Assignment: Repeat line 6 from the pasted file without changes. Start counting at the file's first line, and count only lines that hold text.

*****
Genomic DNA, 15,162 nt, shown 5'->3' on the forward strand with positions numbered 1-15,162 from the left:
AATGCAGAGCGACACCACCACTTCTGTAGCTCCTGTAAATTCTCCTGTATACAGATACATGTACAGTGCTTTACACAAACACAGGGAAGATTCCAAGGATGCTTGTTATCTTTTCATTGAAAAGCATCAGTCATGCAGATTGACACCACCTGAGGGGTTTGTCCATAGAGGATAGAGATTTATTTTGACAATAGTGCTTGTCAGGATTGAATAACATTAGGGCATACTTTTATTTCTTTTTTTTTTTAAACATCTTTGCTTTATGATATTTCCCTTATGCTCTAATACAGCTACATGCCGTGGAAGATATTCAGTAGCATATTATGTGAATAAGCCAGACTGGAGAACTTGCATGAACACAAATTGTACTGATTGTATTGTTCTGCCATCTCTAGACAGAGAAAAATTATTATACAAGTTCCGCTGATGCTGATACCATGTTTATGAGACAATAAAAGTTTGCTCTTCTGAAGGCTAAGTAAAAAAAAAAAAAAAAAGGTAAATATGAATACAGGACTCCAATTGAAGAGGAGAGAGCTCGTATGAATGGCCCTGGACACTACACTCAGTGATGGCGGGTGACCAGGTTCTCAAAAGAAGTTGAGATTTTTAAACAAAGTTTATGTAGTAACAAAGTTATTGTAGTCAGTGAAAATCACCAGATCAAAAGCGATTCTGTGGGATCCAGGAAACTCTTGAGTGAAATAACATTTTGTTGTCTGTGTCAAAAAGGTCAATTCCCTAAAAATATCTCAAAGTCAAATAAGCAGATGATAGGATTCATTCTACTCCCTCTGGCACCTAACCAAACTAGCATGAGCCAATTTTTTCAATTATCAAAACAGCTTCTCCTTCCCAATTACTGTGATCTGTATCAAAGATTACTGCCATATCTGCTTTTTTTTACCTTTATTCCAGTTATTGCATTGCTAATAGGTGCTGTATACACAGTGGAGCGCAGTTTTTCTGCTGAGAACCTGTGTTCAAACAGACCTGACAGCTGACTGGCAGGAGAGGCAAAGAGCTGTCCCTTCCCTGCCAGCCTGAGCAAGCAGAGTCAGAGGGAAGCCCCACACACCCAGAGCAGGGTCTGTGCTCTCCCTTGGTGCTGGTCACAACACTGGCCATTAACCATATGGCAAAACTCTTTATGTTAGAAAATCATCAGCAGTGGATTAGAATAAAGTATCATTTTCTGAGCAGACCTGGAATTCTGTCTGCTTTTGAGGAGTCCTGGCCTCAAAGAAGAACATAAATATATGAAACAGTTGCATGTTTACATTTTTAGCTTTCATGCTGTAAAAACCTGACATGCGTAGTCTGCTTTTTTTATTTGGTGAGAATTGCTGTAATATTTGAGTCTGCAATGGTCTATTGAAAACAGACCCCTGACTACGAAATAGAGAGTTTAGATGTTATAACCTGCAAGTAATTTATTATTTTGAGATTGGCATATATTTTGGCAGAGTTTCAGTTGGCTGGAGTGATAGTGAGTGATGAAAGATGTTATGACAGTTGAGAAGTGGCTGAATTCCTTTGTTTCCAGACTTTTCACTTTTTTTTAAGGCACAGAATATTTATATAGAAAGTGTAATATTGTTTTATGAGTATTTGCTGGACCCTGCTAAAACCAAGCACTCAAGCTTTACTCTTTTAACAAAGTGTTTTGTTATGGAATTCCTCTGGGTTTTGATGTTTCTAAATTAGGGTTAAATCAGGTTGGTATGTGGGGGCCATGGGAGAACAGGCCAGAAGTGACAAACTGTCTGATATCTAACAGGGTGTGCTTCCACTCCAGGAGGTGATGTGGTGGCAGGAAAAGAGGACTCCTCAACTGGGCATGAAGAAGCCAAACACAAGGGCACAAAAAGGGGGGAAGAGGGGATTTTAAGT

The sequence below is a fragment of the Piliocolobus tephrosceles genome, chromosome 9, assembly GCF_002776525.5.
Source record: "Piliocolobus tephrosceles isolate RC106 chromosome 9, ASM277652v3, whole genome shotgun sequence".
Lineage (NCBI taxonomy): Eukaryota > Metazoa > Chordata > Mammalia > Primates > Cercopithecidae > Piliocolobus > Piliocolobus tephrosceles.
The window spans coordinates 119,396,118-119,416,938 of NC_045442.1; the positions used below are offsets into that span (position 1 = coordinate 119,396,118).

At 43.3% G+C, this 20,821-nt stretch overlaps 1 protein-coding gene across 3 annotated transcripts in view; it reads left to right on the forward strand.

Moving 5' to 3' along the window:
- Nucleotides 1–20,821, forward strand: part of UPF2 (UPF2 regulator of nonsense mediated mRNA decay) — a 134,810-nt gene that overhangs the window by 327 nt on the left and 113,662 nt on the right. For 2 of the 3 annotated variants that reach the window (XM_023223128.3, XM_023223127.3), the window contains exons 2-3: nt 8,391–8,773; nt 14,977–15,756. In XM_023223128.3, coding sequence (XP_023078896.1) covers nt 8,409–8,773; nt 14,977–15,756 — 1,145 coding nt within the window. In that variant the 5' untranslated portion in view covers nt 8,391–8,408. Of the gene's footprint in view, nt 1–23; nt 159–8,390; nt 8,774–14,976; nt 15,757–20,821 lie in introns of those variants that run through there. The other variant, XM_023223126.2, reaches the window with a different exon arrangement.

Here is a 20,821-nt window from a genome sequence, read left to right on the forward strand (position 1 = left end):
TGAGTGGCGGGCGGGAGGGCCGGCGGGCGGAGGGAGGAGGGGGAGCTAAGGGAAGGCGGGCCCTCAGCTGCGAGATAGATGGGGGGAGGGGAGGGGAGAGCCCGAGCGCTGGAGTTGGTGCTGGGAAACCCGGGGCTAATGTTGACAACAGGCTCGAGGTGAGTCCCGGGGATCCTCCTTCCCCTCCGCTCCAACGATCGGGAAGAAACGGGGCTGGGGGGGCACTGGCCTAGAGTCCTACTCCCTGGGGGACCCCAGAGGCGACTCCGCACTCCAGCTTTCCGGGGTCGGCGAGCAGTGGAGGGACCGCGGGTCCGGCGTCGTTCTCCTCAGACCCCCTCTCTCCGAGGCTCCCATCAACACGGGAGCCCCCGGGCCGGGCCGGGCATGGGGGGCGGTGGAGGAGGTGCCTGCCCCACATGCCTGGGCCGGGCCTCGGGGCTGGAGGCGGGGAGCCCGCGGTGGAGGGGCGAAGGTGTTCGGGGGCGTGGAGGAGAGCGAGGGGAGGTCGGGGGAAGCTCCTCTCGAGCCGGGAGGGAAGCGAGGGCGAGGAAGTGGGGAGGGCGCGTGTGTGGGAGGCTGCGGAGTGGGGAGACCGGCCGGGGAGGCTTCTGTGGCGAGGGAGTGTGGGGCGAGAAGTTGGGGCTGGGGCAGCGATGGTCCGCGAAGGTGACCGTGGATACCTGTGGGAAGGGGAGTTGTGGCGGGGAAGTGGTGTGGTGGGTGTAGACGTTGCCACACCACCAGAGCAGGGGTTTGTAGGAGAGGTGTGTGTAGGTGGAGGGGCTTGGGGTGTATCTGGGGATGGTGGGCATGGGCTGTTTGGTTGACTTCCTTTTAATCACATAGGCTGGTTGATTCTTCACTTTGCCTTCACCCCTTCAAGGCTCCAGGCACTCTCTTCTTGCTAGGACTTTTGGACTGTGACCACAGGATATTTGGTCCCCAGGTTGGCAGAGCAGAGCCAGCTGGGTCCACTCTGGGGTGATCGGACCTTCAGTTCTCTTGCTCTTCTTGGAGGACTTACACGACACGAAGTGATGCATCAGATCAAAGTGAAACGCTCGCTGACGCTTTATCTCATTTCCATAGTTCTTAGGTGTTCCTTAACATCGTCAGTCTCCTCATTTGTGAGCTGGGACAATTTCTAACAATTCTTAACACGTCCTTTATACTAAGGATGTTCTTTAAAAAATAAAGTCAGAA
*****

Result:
The window spans coordinates 119,396,118-119,416,938 of NC_045442.1; the positions used below are offsets into that span (position 1 = coordinate 119,396,118).